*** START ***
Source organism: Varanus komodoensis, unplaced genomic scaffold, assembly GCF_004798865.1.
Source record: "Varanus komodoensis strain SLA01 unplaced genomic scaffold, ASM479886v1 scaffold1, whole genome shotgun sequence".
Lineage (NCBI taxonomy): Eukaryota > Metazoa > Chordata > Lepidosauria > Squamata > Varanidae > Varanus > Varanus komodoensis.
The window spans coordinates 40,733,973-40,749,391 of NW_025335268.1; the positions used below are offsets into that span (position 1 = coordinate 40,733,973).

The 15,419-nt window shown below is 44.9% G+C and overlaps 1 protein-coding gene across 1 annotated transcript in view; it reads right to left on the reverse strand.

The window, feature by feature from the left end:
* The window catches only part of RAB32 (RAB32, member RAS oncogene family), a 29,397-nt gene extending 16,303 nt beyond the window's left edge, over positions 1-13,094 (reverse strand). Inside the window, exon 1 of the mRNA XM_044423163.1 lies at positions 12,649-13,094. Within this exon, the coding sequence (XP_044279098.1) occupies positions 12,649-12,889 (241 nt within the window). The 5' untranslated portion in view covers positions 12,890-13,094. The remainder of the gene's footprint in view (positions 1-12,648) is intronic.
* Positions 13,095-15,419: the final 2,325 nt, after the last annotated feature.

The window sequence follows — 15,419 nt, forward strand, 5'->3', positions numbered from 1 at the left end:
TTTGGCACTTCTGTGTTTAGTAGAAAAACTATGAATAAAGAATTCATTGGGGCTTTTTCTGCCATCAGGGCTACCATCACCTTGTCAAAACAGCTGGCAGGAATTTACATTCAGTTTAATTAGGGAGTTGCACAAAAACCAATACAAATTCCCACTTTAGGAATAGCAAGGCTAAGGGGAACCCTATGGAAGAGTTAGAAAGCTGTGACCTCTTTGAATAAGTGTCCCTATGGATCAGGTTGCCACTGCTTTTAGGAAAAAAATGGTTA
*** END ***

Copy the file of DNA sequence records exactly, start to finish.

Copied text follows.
Source organism: Varanus komodoensis, unplaced genomic scaffold, assembly GCF_004798865.1.
Source record: "Varanus komodoensis strain SLA01 unplaced genomic scaffold, ASM479886v1 scaffold1, whole genome shotgun sequence".
Lineage (NCBI taxonomy): Eukaryota > Metazoa > Chordata > Lepidosauria > Squamata > Varanidae > Varanus > Varanus komodoensis.
The window spans coordinates 40,733,973-40,749,391 of NW_025335268.1; the positions used below are offsets into that span (position 1 = coordinate 40,733,973).

The 15,419-nt window shown below is 44.9% G+C and overlaps 1 protein-coding gene across 1 annotated transcript in view; it reads right to left on the reverse strand.

The window, feature by feature from the left end:
* The window catches only part of RAB32 (RAB32, member RAS oncogene family), a 29,397-nt gene extending 16,303 nt beyond the window's left edge, over positions 1-13,094 (reverse strand). Inside the window, exon 1 of the mRNA XM_044423163.1 lies at positions 12,649-13,094. Within this exon, the coding sequence (XP_044279098.1) occupies positions 12,649-12,889 (241 nt within the window). The 5' untranslated portion in view covers positions 12,890-13,094. The remainder of the gene's footprint in view (positions 1-12,648) is intronic.
* Positions 13,095-15,419: the final 2,325 nt, after the last annotated feature.

The window sequence follows — 15,419 nt, forward strand, 5'->3', positions numbered from 1 at the left end:
TTTGGCACTTCTGTGTTTAGTAGAAAAACTATGAATAAAGAATTCATTGGGGCTTTTTCTGCCATCAGGGCTACCATCACCTTGTCAAAACAGCTGGCAGGAATTTACATTCAGTTTAATTAGGGAGTTGCACAAAAACCAATACAAATTCCCACTTTAGGAATAGCAAGGCTAAGGGGAACCCTATGGAAGAGTTAGAAAGCTGTGACCTCTTTGAATAAGTGTCCCTATGGATCAGGTTGCCACTGCTTTTAGGAAAAAAATGGTTA